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On a hot summer day, a working mother comes home from the beach with her five-year-old son. They had a good day running around on the beach and playing. When they get home, the little boy decides to conk out in front of the television while the mother makes phone calls for her job. She needs to call New York and Boston. A half an hour into the call, she hears a big thud in the living room. The son knocked over a vase full of flowers.

The son was well-behaved. The mother was a model mom. She took her son to mommy and me classes when he was a toddler, taught him about right and wrong, and there was really nothing more she could do. But sometimes, boys will be boys, and kids like to get into things.

Without missing a beat, she cleans up the mess, tells New York that she will have to reschedule. She does not yell, she does not say, why me?! She understands that stuff happens.

In life, stuff happens.

You can do your best, do all the right things, yet stuff happens. It’s not your fault, but it’s your responsibility. You can do everything right. You can read all the self-help books in the world, have great relationships, not do anything wrong, but it’s a guarantee that something just will go wrong.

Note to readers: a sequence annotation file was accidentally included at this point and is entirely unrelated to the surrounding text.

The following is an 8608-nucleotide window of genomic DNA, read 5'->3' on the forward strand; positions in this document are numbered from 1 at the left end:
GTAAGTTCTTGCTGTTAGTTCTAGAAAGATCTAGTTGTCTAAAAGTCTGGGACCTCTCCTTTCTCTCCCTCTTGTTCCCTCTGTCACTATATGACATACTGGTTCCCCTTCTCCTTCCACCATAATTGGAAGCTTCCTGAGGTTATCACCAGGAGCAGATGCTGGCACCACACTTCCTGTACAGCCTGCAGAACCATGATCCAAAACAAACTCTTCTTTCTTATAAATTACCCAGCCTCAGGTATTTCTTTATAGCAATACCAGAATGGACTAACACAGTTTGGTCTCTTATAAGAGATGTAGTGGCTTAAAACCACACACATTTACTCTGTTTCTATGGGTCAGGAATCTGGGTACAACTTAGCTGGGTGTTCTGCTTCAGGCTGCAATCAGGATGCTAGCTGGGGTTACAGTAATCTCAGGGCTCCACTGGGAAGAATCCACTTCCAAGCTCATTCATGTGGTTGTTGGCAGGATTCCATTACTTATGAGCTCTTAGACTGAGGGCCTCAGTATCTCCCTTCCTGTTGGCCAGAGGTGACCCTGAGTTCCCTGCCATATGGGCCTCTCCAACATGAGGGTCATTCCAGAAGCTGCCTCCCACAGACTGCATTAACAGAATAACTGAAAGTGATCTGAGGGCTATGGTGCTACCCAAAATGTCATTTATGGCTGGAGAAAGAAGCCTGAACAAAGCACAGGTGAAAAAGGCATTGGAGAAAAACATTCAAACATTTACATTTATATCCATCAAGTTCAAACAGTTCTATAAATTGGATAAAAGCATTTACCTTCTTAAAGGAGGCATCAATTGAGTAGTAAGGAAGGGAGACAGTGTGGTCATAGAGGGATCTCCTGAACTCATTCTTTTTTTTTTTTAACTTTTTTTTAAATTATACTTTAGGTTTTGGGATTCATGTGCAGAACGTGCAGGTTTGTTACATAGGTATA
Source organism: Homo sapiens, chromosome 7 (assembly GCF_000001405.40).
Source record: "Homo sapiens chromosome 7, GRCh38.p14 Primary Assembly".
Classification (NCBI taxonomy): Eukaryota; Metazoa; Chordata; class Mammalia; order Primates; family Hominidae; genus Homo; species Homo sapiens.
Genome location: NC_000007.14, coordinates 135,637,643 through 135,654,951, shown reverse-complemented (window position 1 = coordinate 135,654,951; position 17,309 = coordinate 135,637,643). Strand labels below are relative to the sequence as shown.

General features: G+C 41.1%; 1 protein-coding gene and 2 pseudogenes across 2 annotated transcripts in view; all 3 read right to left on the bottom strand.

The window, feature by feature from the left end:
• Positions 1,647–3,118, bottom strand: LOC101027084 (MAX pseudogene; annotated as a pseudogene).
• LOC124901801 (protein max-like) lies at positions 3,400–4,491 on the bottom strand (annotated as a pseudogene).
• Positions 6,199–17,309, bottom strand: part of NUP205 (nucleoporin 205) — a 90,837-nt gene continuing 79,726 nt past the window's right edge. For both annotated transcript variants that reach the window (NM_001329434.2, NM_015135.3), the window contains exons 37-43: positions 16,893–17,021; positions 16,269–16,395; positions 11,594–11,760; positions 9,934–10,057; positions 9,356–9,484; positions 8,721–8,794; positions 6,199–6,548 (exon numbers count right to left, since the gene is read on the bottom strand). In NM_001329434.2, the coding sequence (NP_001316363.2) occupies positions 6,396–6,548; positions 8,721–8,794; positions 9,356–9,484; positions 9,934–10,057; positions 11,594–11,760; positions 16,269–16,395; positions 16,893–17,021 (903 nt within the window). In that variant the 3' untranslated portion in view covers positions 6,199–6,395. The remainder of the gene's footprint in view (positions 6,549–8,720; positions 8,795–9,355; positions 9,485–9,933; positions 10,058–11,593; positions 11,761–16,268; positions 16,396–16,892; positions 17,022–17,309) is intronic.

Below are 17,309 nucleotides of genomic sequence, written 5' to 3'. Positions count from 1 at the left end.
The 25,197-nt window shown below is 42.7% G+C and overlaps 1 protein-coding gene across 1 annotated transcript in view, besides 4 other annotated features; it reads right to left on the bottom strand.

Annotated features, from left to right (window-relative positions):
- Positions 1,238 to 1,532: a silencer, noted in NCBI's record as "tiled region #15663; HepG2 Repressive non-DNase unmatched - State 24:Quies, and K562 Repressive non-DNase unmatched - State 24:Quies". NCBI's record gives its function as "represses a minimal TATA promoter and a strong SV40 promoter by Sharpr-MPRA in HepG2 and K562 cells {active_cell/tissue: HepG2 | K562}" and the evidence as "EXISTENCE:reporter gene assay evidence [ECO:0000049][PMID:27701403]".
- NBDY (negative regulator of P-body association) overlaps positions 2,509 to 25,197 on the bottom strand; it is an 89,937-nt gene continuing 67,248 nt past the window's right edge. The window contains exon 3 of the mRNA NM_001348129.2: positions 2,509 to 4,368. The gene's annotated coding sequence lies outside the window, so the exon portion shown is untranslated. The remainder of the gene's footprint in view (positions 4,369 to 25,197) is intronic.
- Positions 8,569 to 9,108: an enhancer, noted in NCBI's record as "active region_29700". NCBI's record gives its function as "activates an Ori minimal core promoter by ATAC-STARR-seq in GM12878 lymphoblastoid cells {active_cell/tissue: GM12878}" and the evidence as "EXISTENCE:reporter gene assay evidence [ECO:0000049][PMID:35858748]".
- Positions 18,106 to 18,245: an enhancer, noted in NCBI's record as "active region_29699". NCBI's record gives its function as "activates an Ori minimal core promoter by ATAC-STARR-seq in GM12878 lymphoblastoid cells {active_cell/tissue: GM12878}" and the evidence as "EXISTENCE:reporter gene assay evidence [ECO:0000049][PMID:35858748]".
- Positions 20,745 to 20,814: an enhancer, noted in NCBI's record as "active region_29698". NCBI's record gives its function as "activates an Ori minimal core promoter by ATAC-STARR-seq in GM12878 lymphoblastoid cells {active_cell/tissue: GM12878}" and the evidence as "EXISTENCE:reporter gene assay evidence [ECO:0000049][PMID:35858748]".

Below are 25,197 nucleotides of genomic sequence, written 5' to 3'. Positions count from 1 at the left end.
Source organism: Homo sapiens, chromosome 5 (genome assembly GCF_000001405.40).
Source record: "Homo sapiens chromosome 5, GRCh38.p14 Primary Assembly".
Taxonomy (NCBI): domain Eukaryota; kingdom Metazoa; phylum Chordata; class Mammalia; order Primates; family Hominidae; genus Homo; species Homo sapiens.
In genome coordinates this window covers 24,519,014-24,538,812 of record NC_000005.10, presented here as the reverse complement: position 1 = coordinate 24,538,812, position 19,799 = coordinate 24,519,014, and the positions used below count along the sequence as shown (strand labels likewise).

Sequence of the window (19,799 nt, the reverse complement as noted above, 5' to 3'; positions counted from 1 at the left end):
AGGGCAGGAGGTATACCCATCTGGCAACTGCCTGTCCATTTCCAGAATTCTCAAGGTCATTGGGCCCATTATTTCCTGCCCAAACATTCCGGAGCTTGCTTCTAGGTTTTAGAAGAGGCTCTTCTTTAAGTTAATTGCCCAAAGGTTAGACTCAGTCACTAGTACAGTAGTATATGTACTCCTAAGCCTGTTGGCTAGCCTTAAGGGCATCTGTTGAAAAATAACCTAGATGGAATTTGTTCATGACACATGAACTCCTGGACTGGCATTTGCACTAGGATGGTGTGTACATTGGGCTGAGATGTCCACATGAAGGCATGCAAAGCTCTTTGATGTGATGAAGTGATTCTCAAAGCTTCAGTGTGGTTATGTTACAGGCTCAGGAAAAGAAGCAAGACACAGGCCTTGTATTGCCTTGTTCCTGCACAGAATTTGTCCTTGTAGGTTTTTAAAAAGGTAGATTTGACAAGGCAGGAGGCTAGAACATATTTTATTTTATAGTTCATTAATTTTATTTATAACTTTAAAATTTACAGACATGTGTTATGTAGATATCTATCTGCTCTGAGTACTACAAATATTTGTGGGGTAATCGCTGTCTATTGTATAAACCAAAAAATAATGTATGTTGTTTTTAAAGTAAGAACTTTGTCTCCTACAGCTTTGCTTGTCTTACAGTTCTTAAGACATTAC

Life is not about avoiding what can go wrong. Life is about dealing with what is going to go wrong.


This is something I have to remind myself of every day. As a disabled person, it’s one of the most challenging concepts I have to deal with. My disability is not my fault, but it’s my responsibility. I can do everything right, but there are impairments every day. I want to move at the speed of light, but my mind says no. There are times when I want to jump on a plane and go hang out with Leslie. There are times when I want to Tweet something, but I have to wait for Kristi.

It’s easy to understand that a mother whose child knocked over a vase has the responsibility to clean up without any complaining or questions, but for some reason or another on a bigger scale, it’s harder to grasp. If you are not doing well in any aspect of your life, business or goals, no matter whose fault it is, it’s your responsibility. You need to find that vacuum, paper towel, or whatever you need to clean it up.

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